Well I have just experienced the first episode of Steven Seagal Lawman, and have to say it lived up to all expectations (which were running pretty high). The show played it pretty straight, and presented Seagal as a solid contributor to the Jefferson Parish Sheriff's Dept. As he stated in the promo it was "for real." For anyone who has ever seen an episode of COPS, that is pretty much the set up for Lawman. We follow Seagal and his partner on several calls to everything from carjacking to domestic violence . . . and it is definitely real. As with the long-running Fox show it gives you an appreciation of what these brave folks endure on a regular basis. That having been said, Lawman definitely has a distinctly Seagalian flavor as one would hope. There are some trademark outrageous (yet cool) moments that distinguish this as a Steven Seagal enterprise through and through. Here are some highlights I noted:
1 - Kicking off the opening credits sequence Seagal has a voiceover giving some background on his participation with the Dept. What I love is that he says "my name is Steven Seagal . . . that's right Steven Seagal." It's just a great tough guy line and announces Lawman as a show to be reckoned with.
2 - During the opening chase to nab a carjacker Seagal has this voiceover where he explains that "as a lifelong practitioner of the martial arts," he is "trained to stay calm in the face of danger." He actually uses that "lifelong practitioner" statement several times in various contexts, and it never gets old. In any case, it's like in the middle of this chase the show goes into a Zen moment which is very cool.
3 - Still in the midst of the carjacker chase, Seagal starts yelling directions to his partner who is driving. The partner then says "Steve let me drive!" Seagal responds by saying "just telling you where the holes are." It's an interesting moment that reveals these two have a regular relationship, and that the other cops don't just bow down to Seagal because he's famous. I liked that they left this in, as it shows they aren't just sugarcoating to maintain a perfect image for Seagal.
4 - After catching the carjacker, Seagal pulls a hockey mask out of the perp's back pocket and says it "looks like Jason." Who knew Seagal was a Friday the 13th fan?!? Pure gold.
5 - Shifting from the following a patrol type format, the show has a parallel track in which Seagal is trying to help a trainee pass his firearms test. If he fails he'll be consigned to desk duty. Before we see Seagal actually training the guy on the range, he states that he's "trying to pass along secrets that have made him a master shooter." Let's just say he is more than able to back this up. Seagal demonstrates a stunning level of ability with a pistol, that is just shy of magical. He puts several bullets in the same initial hole on a target, and even is able to hit Q-tips and a match. Believe me it's pretty wild stuff. While the trainee just squeaks by with a passing score, I'm still very impressed with Seagal's ability.
6 - When the show shifts back into patrol mode, Seagal goes into more depth about the aikido philosophy as applied to the job of a policeman. He sees the patrolling of neighborhoods as their effort in "trying to take away the bad guys and restore harmony." He also emphasizes that he always tries to solve problems first with humor and kindness. This may sound corny, but it does add another layer to the show that is pure Seagal. And you have to like the guy for espousing these standards (which he displays when bouncing a drunken fellow from a local bar, then chatting and signing autographs for the folks on the scene). I just kept waiting for some version of the On Deadly Ground "essence of a man" speech to come out . . . maybe in later episodes.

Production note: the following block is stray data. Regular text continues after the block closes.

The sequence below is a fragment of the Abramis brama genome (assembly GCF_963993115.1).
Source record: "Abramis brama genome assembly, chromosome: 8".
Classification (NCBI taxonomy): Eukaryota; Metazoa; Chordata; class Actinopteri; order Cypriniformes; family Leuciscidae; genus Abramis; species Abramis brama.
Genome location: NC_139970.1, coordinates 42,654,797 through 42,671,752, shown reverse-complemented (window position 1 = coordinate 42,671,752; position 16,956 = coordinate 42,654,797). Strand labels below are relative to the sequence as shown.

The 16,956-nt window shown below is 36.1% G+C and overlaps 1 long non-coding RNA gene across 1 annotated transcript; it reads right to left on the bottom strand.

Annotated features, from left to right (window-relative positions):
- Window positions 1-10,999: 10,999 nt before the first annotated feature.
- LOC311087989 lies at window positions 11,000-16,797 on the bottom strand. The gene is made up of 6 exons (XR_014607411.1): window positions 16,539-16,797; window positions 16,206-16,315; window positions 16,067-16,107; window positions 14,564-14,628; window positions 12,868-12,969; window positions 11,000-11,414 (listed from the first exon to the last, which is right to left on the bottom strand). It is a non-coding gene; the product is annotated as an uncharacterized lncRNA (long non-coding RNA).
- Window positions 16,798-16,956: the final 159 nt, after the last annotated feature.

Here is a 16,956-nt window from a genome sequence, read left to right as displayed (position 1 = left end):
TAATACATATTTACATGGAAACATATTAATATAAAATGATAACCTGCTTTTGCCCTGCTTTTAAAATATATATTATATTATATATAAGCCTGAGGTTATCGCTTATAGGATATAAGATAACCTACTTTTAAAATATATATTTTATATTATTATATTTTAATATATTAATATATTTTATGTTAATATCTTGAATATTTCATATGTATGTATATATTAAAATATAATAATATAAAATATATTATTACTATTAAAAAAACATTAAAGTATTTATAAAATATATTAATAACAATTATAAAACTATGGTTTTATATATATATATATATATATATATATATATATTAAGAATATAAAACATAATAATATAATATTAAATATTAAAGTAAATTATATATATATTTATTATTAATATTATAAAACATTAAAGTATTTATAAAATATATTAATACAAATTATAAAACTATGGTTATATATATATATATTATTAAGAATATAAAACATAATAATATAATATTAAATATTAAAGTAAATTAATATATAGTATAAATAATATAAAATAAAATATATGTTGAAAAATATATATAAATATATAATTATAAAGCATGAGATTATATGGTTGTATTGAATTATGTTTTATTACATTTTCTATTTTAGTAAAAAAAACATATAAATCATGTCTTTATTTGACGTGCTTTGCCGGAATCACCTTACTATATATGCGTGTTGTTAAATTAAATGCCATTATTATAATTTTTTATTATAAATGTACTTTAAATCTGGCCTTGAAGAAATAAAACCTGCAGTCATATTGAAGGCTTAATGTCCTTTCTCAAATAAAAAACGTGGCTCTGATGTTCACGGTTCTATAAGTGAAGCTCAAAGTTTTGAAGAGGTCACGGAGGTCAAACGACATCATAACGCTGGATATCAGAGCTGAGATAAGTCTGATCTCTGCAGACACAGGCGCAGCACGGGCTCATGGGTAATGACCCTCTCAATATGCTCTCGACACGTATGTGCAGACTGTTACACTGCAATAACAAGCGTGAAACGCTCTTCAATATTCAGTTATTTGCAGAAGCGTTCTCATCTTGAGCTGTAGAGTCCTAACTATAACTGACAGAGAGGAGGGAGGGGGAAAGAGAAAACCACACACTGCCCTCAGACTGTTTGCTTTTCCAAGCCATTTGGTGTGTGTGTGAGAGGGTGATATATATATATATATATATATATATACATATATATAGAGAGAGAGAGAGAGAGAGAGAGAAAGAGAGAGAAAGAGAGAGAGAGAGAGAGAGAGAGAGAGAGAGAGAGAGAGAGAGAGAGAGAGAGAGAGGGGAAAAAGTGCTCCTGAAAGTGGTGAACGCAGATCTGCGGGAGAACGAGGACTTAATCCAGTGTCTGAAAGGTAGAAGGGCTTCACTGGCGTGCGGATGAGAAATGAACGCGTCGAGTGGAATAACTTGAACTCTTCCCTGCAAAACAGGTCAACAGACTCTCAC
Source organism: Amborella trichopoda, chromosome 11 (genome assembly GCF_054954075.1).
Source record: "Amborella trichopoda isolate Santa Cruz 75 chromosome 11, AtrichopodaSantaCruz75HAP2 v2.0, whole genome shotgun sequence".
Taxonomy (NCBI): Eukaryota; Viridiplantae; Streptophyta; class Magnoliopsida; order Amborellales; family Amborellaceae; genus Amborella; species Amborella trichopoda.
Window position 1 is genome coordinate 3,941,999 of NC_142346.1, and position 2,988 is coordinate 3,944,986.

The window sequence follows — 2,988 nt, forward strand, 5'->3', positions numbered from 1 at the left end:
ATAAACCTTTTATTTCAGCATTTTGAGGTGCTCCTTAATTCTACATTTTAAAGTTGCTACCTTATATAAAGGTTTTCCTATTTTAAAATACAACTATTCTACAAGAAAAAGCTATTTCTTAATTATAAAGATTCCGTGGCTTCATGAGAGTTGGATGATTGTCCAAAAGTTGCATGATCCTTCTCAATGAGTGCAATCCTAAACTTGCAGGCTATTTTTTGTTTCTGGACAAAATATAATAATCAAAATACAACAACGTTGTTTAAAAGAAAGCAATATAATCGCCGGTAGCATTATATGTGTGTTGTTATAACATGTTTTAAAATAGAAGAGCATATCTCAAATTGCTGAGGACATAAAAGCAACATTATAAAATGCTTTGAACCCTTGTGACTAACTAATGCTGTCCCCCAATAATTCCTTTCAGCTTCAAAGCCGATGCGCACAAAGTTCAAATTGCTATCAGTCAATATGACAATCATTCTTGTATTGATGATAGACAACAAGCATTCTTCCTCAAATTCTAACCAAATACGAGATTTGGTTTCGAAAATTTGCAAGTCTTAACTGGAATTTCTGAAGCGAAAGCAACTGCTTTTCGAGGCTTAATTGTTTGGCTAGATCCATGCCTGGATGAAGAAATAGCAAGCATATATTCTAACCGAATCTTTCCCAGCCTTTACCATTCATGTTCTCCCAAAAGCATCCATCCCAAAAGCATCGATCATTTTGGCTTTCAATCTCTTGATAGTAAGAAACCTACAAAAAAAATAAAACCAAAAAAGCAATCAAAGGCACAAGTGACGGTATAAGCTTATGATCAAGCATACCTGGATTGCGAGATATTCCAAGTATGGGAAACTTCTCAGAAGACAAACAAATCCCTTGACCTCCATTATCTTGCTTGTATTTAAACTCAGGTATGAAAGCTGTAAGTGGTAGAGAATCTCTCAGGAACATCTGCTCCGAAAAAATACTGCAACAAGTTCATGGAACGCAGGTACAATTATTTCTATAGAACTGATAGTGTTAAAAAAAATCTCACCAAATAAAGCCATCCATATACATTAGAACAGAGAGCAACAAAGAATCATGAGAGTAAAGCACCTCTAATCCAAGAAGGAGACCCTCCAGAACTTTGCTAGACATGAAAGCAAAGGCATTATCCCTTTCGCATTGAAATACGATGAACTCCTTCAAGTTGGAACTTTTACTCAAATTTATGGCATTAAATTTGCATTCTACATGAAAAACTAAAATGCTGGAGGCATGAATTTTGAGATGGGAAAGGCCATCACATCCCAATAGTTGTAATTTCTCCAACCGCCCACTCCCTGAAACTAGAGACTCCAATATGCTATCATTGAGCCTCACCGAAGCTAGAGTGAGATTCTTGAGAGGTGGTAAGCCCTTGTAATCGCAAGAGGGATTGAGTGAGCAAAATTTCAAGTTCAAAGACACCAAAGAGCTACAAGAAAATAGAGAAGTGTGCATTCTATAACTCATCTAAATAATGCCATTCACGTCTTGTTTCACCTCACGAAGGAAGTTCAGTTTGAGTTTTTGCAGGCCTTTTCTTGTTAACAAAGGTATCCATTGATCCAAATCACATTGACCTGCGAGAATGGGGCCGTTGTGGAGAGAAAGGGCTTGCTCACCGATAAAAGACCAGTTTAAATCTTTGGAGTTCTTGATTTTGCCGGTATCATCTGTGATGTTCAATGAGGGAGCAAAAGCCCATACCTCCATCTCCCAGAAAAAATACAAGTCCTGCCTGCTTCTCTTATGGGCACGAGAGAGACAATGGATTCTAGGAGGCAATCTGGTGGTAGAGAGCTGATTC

7 - Perhaps the most outrageous moment of the show is what I am going to refer to as "Seagal Vision" from henceforth. Seagal gives a voiceover early on in which he states his martial arts training allows him to derive information from environmental cues. For example a cocked head on a perp might indicate that he is about to flee. After this setup there are several instances where Seagal will spot something unusual (e.g. an open door, certain movements) and the screen will zoom in and go into a sort of X-ray mode, indicating Seagal's special martial arts vision. It's almost like the Predator, but not quite as technologically advanced. No matter how you slice it, the effect is absolutely ridiculous yet completely awesome!
8 - Finally I would be remiss if I didn't mention that Seagal retains (mostly) his adopted Cajun accent for the show. There are a few times, largely during the training segment where he seems most natural, sounding more like Nico Toscani than Jacob King . . . so the Seagal we knew from the old days is still there. I suspect the accent comes from hanging around with the folks he's working with. This actually explains a lot, as it is sort of natural to fall into picking up an accent after you've spent a great deal of time in a different region of the country. Either way it still adds some serious entertainment value.
In summary, Lawman is off to a fantastic start and I can't wait to see future episodes. Pictured above is a special limited edition set you can get with the episodes "The Way of the Gun" and "The Deadly Hand," as well as some other fun goodies (including that nifty bulletproof vest . . . like he needs such a thing)! That and an online Lawman game can be found over at the A&E official site even as I write this. Truly superior!